The axiom of choice has many counterintuitive consequences like the Banach-Tarski paradox. The Hahn-Banach theorem is a consequence of the axiom of choice, but it is weaker.

I would like to know some counterintuitive consequences of the Hahn-Banach theorem. Can the Banach-Tarski paradox be derived from the Hahn-Banach theorem?

  • $\begingroup$ Asaf Karagila answers affirmatively here: math.stackexchange.com/a/156216/43208 I found this through a quick Google search. $\endgroup$
    – Todd Trimble
    Nov 5, 2014 at 16:27
  • $\begingroup$ This question appears to be off-topic because it is about consequences of the axiom of choice and the OP did not search the standard reference. $\endgroup$ Nov 5, 2014 at 16:30
  • $\begingroup$ Also see here: matwbn.icm.edu.pl/ksiazki/fm/fm138/fm13813.pdf $\endgroup$
    – Todd Trimble
    Nov 5, 2014 at 16:31
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    $\begingroup$ Let me elaborate a bit on my vote to close above. Every time you have a question about whether two weak forms of axiom of choice imply each other, the very first thing you do is to search the consequences of AoC project. Using the string search you find that Banach-Tarski is form 309, and Hahn-Banach is form 52. Then you type into the first text box the two numbers "52, 309", hit enter, and you get a nice little mutual implication box. $\endgroup$ Nov 5, 2014 at 16:32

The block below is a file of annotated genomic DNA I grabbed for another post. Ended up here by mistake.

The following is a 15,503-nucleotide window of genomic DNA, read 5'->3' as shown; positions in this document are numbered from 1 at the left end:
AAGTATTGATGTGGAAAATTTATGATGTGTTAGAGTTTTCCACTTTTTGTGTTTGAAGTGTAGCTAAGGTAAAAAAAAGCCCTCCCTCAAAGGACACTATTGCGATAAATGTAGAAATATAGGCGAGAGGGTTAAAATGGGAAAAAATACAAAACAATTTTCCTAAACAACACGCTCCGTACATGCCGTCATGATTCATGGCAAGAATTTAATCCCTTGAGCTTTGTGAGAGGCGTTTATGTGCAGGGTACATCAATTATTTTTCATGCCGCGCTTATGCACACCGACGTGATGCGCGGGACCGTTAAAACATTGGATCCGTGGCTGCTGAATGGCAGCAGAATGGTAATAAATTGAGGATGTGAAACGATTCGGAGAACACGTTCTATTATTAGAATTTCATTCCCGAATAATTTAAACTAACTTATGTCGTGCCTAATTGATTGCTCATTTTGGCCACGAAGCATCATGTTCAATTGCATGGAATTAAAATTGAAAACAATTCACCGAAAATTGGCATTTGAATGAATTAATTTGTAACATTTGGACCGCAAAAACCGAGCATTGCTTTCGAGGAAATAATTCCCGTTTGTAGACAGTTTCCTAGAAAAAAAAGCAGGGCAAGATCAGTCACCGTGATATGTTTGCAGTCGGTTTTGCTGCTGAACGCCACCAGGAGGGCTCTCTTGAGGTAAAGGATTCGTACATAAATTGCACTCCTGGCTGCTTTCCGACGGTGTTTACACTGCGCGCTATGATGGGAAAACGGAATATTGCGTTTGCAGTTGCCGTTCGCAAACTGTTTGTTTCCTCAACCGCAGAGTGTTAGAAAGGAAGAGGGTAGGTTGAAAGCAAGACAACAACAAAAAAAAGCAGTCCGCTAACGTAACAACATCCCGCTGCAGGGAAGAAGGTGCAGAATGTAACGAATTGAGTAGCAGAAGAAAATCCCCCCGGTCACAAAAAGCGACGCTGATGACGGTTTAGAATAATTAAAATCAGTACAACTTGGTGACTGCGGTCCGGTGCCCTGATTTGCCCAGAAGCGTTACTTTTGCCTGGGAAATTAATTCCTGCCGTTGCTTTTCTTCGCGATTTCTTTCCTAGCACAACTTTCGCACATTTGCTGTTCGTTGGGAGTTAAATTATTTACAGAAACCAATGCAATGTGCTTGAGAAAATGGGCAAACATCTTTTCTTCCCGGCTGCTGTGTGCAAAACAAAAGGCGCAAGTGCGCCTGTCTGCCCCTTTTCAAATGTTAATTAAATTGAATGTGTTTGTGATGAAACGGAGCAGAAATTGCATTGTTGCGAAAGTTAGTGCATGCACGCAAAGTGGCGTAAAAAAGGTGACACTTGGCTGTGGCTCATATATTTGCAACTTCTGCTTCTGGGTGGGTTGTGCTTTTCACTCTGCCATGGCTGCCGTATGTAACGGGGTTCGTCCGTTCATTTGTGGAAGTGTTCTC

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    $\begingroup$ No, I think it's a fine question; my only objection is that it's so easy to find the answer. But, not everybody knows what Willie Wong asserts is "standard", and he provides information well worth knowing. Let it stand. $\endgroup$
    – Todd Trimble
    Nov 5, 2014 at 16:33

1 Answer 1


To aid future inquiries, let us record here the go-to reference kindly provided by Willie Wong in a comment above: http://consequences.emich.edu/conseq.htm. This provides a data base with a utility to search for known implications between weak forms of the axiom of choice.

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    $\begingroup$ This type of answer is why you got my vote for moderator :) $\endgroup$ Nov 5, 2014 at 21:37
  • $\begingroup$ @BenjaminSteinberg Thanks. This particular case wasn't a difficult one. :-) $\endgroup$
    – Todd Trimble
    Nov 5, 2014 at 21:53

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